Ready Set Run! The 2019 Madeline Island Marathon and Half Marathon will take place on Saturday, May 18. Click here for race and registration information.
Learn Madeline Island history while strolling downtown La Pointe.
The Angus Cheese House and Transportation murals are located at the Madeline Island Heritage Center, 273 Colonel Woods Avenue. The Peterson Night mural is located at Island Carvers, N662 Main Street. The Poppy mural is located behind the Parkside Condominiums, Main Street across from Joni’s Beach.
All murals designed and painted by Holly Tourdot. The Angus Cheese House, Transportation Mural and Peterson Music Night Murals were supported by a grant from the La Pointe Center for the Arts and the Wisconsin Arts Board with funds from the State of Wisconsin. Additional funding for the Peterson Night Mural was provided by Island Carvers.
Wondering about the weather or what is happening on Madeline Island? Click here for a live webcam feed looking west from atop the Beach Club on Madeline Island.
Gidanamikaagoo Omaa Mooningwanekaaning, that means “welcome to Madeline Island” in Anishinaabe (also called Ojibwe), the native language of the Ojibwe Tribes.
According to Jordyn Flaadda, Ojibwe language translator,
“Madeline Island is often called the spiritual home of the Ojibwe people, who have lived here since hundreds of years before the first arrival of European fur traders and missionaries. Madeline Island is named in English for Madeleine Cadotte (Ikwesewe), a prominent local nineteenth-century Ojibwe woman whose father was the chief Waabajijaak and whose husband was Michel Cadotte (Gichi-miishen), a fur trader of Ojibwe and French ancestry. In Ojibwe the island’s name is Mooningwanekaaning after mooningwaneg, the birds called flickers in English. Many place names in Wisconsin come from the Ojibwe language because of the Ojibwe people’s long history in the area and the use of Ojibwe as a lingua franca during the time of the fur trade. The Ojibwe language signs on Madeline Island today represent traditional place names as well as modern names for places such as the gas station and the city park, a reflection of the history and future of the Ojibwe language here on Mooningwanekaaning.”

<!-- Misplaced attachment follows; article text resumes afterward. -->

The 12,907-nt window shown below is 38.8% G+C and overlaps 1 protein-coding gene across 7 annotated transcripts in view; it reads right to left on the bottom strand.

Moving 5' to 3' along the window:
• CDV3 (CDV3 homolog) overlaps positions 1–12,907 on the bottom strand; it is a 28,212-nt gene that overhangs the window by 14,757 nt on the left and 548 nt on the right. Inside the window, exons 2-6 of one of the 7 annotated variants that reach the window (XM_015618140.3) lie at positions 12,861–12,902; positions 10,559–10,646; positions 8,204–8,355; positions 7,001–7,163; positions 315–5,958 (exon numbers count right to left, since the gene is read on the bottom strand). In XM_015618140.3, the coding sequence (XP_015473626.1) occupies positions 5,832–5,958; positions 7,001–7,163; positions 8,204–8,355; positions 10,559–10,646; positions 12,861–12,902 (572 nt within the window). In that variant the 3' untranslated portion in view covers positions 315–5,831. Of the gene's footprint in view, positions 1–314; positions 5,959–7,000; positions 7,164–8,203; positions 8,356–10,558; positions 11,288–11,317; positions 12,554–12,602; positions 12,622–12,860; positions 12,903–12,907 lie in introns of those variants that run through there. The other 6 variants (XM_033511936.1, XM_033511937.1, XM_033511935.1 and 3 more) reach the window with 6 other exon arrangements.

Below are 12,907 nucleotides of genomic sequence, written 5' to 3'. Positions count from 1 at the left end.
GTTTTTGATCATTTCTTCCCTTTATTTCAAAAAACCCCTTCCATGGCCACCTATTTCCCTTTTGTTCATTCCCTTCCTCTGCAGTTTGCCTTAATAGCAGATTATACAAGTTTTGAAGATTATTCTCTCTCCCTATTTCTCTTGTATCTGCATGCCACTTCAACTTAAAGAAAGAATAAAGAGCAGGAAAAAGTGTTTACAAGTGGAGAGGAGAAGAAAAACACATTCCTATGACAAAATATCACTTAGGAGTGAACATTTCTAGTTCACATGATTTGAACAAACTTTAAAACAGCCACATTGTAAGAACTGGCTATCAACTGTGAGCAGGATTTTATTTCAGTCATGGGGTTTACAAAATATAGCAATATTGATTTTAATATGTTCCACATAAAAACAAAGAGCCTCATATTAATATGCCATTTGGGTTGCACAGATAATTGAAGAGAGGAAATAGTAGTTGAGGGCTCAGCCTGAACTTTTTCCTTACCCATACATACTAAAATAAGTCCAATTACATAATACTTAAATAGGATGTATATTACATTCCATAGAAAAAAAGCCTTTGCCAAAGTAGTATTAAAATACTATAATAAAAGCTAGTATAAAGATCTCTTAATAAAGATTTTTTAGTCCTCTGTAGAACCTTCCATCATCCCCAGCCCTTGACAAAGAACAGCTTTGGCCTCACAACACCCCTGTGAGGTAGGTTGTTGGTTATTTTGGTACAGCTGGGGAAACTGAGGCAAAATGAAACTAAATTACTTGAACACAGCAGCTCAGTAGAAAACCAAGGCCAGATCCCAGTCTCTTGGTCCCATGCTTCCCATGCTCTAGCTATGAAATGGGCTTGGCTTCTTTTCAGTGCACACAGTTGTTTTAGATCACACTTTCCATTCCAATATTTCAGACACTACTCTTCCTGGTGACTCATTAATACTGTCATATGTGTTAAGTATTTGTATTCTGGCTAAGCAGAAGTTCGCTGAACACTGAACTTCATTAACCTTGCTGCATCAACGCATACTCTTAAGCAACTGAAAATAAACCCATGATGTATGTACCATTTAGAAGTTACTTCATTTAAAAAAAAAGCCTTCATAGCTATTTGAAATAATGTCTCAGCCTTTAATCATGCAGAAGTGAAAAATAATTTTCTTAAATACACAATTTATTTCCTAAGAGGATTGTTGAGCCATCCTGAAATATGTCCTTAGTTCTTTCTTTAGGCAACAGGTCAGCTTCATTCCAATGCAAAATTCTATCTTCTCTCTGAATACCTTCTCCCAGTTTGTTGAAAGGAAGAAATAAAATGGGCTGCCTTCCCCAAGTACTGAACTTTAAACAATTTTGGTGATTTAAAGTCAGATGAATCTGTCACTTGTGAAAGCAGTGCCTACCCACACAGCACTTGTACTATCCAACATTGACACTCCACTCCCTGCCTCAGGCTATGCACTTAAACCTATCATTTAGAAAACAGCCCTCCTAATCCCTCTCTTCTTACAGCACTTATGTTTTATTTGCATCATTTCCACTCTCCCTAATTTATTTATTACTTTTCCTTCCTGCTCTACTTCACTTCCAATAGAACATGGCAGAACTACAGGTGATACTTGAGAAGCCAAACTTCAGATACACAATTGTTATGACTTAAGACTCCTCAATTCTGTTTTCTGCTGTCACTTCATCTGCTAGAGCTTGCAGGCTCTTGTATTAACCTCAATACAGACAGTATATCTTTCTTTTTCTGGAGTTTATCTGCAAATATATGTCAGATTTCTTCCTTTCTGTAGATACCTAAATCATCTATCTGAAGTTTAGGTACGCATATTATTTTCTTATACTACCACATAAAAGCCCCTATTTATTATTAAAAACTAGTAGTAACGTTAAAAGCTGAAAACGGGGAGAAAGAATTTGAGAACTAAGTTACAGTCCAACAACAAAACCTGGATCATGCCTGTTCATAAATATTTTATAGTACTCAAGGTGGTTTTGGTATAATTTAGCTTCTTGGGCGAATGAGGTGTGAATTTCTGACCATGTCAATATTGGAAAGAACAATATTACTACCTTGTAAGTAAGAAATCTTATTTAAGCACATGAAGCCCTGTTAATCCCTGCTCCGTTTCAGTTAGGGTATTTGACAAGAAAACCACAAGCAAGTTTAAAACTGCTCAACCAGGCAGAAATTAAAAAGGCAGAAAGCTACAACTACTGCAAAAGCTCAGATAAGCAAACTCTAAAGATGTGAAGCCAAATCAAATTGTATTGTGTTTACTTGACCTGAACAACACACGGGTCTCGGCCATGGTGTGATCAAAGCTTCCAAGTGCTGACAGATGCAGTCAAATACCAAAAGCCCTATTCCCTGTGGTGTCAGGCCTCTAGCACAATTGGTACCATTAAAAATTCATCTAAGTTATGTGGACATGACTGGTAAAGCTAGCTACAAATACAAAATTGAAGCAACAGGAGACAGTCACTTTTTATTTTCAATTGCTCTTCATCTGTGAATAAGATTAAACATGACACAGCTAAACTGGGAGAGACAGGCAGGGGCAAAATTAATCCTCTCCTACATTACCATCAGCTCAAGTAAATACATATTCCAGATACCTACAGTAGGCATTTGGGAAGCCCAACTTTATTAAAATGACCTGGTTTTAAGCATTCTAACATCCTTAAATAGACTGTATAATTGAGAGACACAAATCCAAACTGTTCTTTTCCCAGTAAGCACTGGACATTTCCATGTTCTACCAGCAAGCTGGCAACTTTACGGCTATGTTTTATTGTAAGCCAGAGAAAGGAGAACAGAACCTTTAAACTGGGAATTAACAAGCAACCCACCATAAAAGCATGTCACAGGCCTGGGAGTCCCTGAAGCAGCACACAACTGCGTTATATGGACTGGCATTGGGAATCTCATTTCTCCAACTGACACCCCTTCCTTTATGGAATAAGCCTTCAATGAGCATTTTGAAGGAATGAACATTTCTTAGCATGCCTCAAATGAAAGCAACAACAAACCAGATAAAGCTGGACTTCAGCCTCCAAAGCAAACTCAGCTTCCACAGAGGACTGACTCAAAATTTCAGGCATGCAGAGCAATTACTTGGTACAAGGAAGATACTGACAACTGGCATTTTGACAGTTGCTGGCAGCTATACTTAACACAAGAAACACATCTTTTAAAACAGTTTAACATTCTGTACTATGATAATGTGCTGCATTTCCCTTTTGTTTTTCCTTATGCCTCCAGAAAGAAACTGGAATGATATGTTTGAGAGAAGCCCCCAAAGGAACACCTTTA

While visiting Madeline Island you can explore Ojibwe history at the Madeline Island Museum. The museum’s American Fur Trading room exhibits beaded objects, clothing and tools used in daily life by the Ojibwe people.
Just a short walk or drive from downtown La Pointe and located off Old Fort Road (near the marina) on Chief Buffalo Lane are the Old Indian Cemetery and the Ojibwe National Prayer Pole and Memorial Park. A historical marker commemorates the site of the St. Joseph Mission Cemetery (Old Indian Cemetery). Established in about 1836, it is the burial site of Chief Buffalo and Michel Cadotte. Please view respectfully from outside the fence. Miigwech (Thank you). The nearby Ojibwe National Prayer Pole and Memorial Park honors the enduring relationship between Ojibwe people and Madeline Island. Sacred cedar and other trees surround a peaceful pond.
For more information on the Lake Superior Band of Chippewa Indians, please visit the following website:
Native American Tourism of Wisconsin
Links of Interest:
Museum of Ojibwa Culture & Father Marquette Mission Park (St. Ignance, MI)
Forts Folle Avoine Historical Park – Ojibwe Village (Danbury, WI)
George W. Brown Jr. Ojibwe Museum & Cultural Center( Lac du Flambeau, WI)
On Wednesday, March 2, 1977 a ten ton truck hauling a 20 ton trailer and townhouse over a freshly plowed ice road broke through 16 inches of ice. It happened only 1 mile from its destination near the Pub on Madeline Island. The story made international news.
The following stories appeared in the Island Gazette: